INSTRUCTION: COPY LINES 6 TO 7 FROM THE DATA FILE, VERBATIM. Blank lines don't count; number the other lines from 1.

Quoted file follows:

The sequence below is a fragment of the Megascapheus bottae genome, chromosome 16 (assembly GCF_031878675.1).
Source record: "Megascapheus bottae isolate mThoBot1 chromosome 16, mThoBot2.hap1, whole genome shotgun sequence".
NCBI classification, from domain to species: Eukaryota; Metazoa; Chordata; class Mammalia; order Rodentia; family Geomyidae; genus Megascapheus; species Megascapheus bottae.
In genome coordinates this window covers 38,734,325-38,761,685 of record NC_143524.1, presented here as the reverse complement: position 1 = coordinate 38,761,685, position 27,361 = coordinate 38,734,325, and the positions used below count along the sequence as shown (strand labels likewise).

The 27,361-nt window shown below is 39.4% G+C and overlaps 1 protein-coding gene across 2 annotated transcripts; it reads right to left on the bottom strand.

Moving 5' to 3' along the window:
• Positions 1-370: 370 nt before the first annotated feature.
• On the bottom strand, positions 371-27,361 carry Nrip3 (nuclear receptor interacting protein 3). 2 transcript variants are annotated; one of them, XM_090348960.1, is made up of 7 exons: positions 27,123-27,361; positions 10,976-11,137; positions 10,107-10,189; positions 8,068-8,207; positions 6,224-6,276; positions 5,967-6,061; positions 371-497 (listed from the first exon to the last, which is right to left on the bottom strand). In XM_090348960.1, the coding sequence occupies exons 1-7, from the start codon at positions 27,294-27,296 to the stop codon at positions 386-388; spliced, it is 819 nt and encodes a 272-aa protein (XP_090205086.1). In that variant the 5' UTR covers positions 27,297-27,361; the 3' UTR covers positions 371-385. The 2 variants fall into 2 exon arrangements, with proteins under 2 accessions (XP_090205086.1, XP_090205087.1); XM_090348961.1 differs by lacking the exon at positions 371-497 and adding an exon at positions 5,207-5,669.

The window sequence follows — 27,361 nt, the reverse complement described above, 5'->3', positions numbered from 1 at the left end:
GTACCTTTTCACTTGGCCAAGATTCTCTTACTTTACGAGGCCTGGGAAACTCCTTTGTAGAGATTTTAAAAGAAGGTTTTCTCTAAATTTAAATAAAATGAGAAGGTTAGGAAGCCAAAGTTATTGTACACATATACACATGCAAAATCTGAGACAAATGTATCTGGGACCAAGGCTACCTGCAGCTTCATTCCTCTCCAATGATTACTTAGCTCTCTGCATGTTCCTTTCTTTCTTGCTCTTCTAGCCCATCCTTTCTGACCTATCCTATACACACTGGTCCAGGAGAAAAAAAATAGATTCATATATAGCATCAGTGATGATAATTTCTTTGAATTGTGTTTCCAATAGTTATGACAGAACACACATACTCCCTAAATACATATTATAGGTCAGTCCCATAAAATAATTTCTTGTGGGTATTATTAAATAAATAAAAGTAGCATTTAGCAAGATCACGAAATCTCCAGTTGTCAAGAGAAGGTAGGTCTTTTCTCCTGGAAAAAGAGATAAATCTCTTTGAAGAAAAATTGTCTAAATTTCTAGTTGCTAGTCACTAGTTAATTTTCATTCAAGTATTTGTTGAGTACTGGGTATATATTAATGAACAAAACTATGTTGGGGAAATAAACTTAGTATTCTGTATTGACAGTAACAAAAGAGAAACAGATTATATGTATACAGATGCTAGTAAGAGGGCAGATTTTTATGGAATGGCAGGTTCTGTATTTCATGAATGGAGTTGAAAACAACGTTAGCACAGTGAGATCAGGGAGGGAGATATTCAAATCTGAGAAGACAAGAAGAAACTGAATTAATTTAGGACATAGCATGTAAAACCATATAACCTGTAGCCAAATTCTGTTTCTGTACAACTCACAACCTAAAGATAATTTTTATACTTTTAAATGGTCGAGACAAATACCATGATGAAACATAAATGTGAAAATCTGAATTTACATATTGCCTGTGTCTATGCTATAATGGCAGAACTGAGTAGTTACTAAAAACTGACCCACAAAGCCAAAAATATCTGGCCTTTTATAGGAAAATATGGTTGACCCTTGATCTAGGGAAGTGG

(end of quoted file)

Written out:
Moving 5' to 3' along the window:
• Positions 1-370: 370 nt before the first annotated feature.